It is estimated that 4.4% of American adults currently have ADHD.
The DSM-IV (The 4th edition of the Diagnostic and Statistical Manual of Mental Disorders) listed three different types of ADHD:
Inattentive type, hyperactive/impulsive type, and combined type.
In 2013, that was changed in DSM-5™ to replace “types” with “presentations”. It acknowledges that ADHD can change during the course of a person’s life.
There are 18 diagnostic criteria. Below are some of the symptoms of ADHD.
Inattention & Distractability
“Attention deficit” doesn’t mean poor attention to all things. It can mean the following:
- Making careless mistakes
- Lacking attention to detail
- Easily distracted by outside stimuli
- Poor follow-through
- Unable to listen to two conversations simultaneously without feeling anxious
- Inability to focus on the task in front of you
- Jumping from activity-to-activity
- Unable to tune out the mind chatter
- Zoning out during a conversation
- You pour your coffee in the morning and it sits nearby getting cold all day because you forget or are too focused on other things to drink it.
Inattention at work can be perceived as a poor work ethic.
- You need to always be moving
- You fidget. You’re always tapping your foot or cracking your joints, or clicking a pen. Something. (Fidgeting is also a way to self-stimulate or self-soothe.)
- You have trouble waiting for your turn to speak in a conversation and often interrupt others. This is also an example of impulsivity.
- Your thoughts race
- Easily bored.
- Road rage
- Running is your activity of choice. You hate yoga or meditation because they’re too slow. You think you can’t meditate because of mind chatter. (Everyone thinks thoughts.)
Impulsivity is related to patience.
- You interrupt people and butt into conversations (also hyperactivity)
- You blurt out answers before questions have been completed (only beneficial on game shows)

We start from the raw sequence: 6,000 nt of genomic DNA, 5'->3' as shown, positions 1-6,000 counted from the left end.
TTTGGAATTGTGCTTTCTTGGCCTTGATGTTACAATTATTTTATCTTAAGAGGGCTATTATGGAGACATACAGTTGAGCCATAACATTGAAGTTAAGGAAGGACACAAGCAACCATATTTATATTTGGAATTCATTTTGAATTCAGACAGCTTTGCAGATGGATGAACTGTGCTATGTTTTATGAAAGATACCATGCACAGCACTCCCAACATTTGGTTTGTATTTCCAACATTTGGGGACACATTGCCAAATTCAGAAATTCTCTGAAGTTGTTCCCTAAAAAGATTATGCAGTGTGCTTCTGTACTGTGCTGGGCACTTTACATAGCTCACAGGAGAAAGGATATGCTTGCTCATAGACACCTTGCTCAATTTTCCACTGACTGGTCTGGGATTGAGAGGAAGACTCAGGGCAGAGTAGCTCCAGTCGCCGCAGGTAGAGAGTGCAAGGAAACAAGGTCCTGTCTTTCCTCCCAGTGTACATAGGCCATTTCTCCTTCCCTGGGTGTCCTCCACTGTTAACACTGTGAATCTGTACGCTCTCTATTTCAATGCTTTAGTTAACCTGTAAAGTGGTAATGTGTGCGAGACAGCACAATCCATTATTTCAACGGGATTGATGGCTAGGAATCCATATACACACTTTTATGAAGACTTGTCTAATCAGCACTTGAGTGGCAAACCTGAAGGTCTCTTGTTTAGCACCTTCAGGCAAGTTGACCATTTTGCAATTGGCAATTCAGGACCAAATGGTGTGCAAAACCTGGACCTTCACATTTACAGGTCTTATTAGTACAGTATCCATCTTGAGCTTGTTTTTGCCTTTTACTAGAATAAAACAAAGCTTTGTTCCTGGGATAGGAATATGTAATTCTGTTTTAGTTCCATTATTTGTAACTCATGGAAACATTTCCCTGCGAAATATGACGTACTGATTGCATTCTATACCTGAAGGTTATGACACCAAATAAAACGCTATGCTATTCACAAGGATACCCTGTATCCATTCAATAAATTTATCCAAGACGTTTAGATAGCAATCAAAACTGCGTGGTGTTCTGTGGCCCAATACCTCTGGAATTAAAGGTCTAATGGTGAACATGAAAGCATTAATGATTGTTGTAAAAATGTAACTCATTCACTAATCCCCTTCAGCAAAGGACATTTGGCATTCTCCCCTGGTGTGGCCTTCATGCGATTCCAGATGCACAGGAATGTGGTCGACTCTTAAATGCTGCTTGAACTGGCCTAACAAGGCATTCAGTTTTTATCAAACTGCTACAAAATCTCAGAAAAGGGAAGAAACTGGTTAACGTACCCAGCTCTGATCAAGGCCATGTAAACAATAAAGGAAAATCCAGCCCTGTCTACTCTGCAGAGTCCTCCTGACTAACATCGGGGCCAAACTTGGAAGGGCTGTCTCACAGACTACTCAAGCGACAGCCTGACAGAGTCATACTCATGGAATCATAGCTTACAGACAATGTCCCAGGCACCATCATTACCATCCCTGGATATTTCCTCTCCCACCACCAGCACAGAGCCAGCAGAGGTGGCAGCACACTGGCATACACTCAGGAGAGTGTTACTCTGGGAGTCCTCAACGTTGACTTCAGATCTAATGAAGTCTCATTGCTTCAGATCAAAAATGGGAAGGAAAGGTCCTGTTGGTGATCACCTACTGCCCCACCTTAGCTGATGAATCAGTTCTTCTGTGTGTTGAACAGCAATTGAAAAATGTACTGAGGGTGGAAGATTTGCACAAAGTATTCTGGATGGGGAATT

- Road rage
- Starting projects or tasks without thinking them through
- Skipping from task to task because something is “taking too long”
- The “squirrel!” cliche of ADHD.
- Spending money you don’t have without considering the consequences
- Stopping when you don’t see results “too enough”.
Poor Working Memory
Working memory is also known as short-term memory. You use your working memory when you mentally prepare a list before going to the store or think about what you want to accomplish during the day. The following are examples of poor working memory:
- Losing your train of thought mid-sentence (this is also distractability)
- Forgetting what you said a moment ago
- Inability to do tasks without a list
- Difficulty following multi-step directions.
- You get started on something, get distracted, and never remember to go back to it
- You forget where you set down your drink just a moment ago.
Time blindness basically means losing track of time, a lack of awareness of time.
- You have trouble estimating how long a task will take you and tasks take longer than expected
- You are always running late because you want to do “one more thing” or you think it will take you less time to get somewhere than it does.
- You get sucked into activities and then get lost – be it email, a podcast, a TV show (one more episode!) or browsing a bookstore (just me?). See the downside of hyperfocus.
- You usually think you have more time than you do
- You procrastinate or leave things to the last minute.
- You get overwhelmed by stimuli, sometimes resulting in a meltdown
- Mood swings
- You seem to feel things more intensely than the people around you
- You get frustrated very easily
- You have chronic anxiety
- Your friends or family think that you’re selfish or self-absorbed
- You seem insensitive, irresponsible, or uncaring
- Your tendency to hyperfocus makes your loved ones feel neglected.
- You forget to check in on people
- Poor communication skills.
I believe that hyperfocus is the ADHD person’s superpower. It’s related to time blindness.
Basically, it means that you sit down to do a task, get in the zone and then before you know it, 5 minutes has become two hours and you’re finished your project.
It can also work against you. That 5-minute break can also last two hours, as you go down the rabbit hole of email, web surfing, social media, TV or whatever else you’re doing that isn’t related to what you should be doing.
Harness your hyperfocus superpower with timers.
Other symptoms include
- frequent job loss
- sensitivity to stimuli (scents, sounds, tastes, the feeling of material on your skin)
- inability to think on your feet
- aversion to argument or conflict
- sleep problems
- fatigue from lack of sleep or emotional overwhelm
- Irresponsible with money
I know it’s a lot. I encourage you to seek out more information and testing. I will add some testing resources to this website in the future.